As states pass more legislation to restrict abortion in states such as Georgia and Alabama, Hollywood and its famous faces are speaking out almost uniformly in support of reproductive rights.
DuVernay urged women to speak up in the wake of the Alabama vote.
“Don’t move forward after reading this like everything is normal,” the filmmaker tweeted. “Don’t shake your head at Alabama and then keep going about your day. Realize that this is a warning. It’s Alabama and abortion today. It’s you and your rights tomorrow. Your silence will not save you. So speak up.”
Lady Gaga called the move “a travesty” on Wednesday and said she was praying for the women and young girls in the state.
“It is an outrage to ban abortion in Alabama period, and all the more heinous that it excludes those that have been raped or are experiencing incest …,” the pop star said on Twitter.
That was an uncharacteristically mild protest from Milano, who in March posted an open letter signed by 50 actors who work regularly in Georgia, asking the governor not to sign HB 481, which, starting Jan. 1, will prohibit abortions in the state once a fetal heartbeat exists.
Several people focused on the fact that only men voted “yes” on the bill. The 35-member Alabama Senate has only four women, all of whom are Democrats. Two of those women voted against the bill, with one abstaining and the other a “pass,” either absent or not voting.
Rihanna on Thursday wrote on Twitter, “Governor Kay Ivey … SHAME ON YOU!!!!”
Calling the law “absolutely unbelievable,” Chris Evans wrote on Twitter: “This is why voting matters!!”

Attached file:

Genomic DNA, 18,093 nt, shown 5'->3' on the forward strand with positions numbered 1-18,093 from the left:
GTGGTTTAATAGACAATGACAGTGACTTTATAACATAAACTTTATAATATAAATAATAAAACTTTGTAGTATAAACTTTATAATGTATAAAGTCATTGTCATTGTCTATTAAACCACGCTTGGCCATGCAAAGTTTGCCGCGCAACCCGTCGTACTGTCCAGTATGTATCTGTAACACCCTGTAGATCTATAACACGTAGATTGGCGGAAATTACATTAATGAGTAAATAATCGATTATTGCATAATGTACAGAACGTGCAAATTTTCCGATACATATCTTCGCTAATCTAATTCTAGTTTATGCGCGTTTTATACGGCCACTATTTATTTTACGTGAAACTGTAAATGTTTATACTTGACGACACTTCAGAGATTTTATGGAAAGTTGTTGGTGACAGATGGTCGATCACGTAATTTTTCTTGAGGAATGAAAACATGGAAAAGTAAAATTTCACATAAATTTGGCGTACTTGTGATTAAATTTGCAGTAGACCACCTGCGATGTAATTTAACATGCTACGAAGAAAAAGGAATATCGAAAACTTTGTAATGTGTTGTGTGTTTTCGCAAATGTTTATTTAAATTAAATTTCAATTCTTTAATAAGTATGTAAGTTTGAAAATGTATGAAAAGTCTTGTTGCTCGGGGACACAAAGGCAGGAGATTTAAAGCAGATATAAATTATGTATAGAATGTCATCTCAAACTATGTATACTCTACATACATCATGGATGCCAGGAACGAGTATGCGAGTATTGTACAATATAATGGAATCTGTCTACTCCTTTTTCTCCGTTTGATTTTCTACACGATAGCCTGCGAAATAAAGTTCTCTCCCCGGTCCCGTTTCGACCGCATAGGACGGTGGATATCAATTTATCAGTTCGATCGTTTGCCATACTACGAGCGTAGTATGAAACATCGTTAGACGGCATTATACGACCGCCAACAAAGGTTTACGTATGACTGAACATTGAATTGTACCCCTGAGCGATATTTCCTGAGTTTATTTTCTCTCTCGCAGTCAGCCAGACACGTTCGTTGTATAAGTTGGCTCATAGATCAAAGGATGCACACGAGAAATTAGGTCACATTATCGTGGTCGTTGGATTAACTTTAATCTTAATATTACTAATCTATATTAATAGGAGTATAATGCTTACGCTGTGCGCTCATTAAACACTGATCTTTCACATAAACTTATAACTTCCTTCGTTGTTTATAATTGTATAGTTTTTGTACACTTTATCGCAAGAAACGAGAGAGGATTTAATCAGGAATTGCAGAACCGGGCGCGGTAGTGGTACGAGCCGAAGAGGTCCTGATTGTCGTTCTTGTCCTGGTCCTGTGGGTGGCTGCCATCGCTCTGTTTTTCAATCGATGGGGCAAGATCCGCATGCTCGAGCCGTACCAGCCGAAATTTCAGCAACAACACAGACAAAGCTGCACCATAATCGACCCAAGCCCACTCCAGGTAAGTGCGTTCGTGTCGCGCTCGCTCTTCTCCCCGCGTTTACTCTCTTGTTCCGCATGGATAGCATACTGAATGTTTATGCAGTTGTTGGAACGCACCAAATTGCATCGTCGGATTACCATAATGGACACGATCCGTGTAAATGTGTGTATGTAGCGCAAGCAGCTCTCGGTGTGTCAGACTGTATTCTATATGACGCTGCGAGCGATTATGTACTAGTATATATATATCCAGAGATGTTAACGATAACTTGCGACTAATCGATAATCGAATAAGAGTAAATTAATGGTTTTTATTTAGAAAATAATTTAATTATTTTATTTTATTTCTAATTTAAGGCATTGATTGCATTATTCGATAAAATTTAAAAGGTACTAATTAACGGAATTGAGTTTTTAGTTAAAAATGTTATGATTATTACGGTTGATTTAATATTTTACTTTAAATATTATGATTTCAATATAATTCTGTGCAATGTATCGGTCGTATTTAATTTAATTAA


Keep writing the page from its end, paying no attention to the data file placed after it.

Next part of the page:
“These statehouses are waging all-out war on women and their right to control their reproductive decisions,” wrote singer John Legend. “This is awful.”
Once the law goes into effect, in six months barring the expected court challenges, all abortions will be banned in Alabama, including after rape or incest, unless the health of the woman were in critical jeopardy.
This law and another signed last week by Georgia Gov. Brian Kemp — which had some filmmakers promising to boycott the state and prompted Kemp to change his travel plans — are largely seen as steps toward getting abortion laws heard by the Supreme Court, with an eye on overturning the 1973 Roe vs. Wade decision that made abortion legal nationwide.
Filmmaker Mark Duplass was among those pulling out of the state, saying, “Don’t give your business to Georgia. Will you pledge with me not to film anything in Georgia until they reverse this backwards legislation?”
Meanwhile, reacting to last week’s Georgia law but ahead of actress Busy Philipps starting her #youknowme abortion awareness campaign, actress Milla Jovovich on Tuesday shared the story of her own abortion on Instagram.
George Takei spoke out against filming in Georgia as long as the new law stands, but spun out a wry joke after the Alabama news.
And Rosanna Arquette tweeted out, “Alabama is No sweet home” before launching into a series of retweets pertaining to the issue.
British singer Dua Lipa stood “in solidarity” with other women, she said Thursday on Twitter.
“How is it that abortion gets banned before guns? Our rights need to be heard,” Lipa wrote. “And we have a right to be outraged.”
Actress Jameela Jamil predicted Wednesday on Twitter that a ban on abortions would greatly boost the number of unwanted children in the Alabama foster care system, as well as poverty and welfare needs.
“Hope the people of Alabama who want the abortion ban are up for donating their money and space to the MEGA influx of kids in need of care, coming your way,” she wrote.
Here’s how other Hollywood stars have reacted to the new abortion legislation: